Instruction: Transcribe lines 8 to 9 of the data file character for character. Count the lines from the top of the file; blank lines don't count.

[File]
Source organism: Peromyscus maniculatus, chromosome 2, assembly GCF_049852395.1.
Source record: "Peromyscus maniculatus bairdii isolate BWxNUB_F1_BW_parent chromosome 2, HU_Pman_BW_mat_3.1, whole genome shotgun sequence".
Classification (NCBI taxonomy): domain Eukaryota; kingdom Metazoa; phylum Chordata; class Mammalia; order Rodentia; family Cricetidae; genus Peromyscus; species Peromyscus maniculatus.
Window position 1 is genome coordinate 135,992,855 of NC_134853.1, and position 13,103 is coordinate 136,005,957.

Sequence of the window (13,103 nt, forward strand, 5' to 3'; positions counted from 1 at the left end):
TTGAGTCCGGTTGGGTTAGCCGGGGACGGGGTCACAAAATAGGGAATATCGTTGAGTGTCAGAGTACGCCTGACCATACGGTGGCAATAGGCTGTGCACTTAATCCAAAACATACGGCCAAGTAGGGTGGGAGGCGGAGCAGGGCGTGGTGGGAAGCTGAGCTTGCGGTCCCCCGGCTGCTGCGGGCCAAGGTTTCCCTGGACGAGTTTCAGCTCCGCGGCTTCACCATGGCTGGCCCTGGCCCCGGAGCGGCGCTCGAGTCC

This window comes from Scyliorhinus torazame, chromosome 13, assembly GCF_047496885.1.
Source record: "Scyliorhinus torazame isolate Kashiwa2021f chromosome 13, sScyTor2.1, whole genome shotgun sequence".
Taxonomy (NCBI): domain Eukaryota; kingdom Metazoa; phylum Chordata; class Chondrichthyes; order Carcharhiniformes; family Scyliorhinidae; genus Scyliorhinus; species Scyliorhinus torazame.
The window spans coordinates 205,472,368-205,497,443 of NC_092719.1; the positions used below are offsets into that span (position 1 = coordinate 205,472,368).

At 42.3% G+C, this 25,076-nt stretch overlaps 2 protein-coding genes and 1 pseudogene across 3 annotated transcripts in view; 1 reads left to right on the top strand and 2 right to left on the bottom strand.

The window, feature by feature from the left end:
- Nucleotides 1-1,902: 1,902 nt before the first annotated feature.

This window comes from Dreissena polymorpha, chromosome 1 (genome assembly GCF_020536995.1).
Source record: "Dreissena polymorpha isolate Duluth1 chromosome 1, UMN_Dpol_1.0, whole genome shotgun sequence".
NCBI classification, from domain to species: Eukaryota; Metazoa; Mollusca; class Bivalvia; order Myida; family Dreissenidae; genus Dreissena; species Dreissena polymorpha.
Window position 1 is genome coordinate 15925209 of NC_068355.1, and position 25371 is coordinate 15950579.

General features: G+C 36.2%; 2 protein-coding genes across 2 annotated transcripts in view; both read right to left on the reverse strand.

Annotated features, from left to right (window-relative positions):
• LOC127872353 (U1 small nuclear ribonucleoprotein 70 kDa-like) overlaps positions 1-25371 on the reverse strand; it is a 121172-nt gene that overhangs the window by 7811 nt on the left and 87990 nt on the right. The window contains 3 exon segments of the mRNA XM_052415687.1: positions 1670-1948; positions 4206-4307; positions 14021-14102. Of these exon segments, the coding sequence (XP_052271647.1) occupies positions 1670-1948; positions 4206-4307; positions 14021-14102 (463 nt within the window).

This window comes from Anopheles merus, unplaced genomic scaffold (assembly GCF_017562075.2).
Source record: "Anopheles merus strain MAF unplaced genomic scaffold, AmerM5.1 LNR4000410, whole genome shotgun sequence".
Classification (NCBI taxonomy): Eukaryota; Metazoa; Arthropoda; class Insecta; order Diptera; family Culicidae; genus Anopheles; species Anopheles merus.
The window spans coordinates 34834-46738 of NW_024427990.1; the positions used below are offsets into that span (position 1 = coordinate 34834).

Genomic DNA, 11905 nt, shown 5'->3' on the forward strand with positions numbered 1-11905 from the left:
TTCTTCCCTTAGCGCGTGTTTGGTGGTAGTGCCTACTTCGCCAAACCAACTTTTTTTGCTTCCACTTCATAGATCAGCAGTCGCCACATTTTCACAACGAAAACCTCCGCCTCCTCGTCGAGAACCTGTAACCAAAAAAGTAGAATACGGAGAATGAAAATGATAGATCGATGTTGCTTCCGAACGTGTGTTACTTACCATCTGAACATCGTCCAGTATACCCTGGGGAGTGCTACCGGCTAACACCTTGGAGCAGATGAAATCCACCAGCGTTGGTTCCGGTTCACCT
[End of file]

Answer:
Source record: "Scyliorhinus torazame isolate Kashiwa2021f chromosome 13, sScyTor2.1, whole genome shotgun sequence".
Taxonomy (NCBI): domain Eukaryota; kingdom Metazoa; phylum Chordata; class Chondrichthyes; order Carcharhiniformes; family Scyliorhinidae; genus Scyliorhinus; species Scyliorhinus torazame.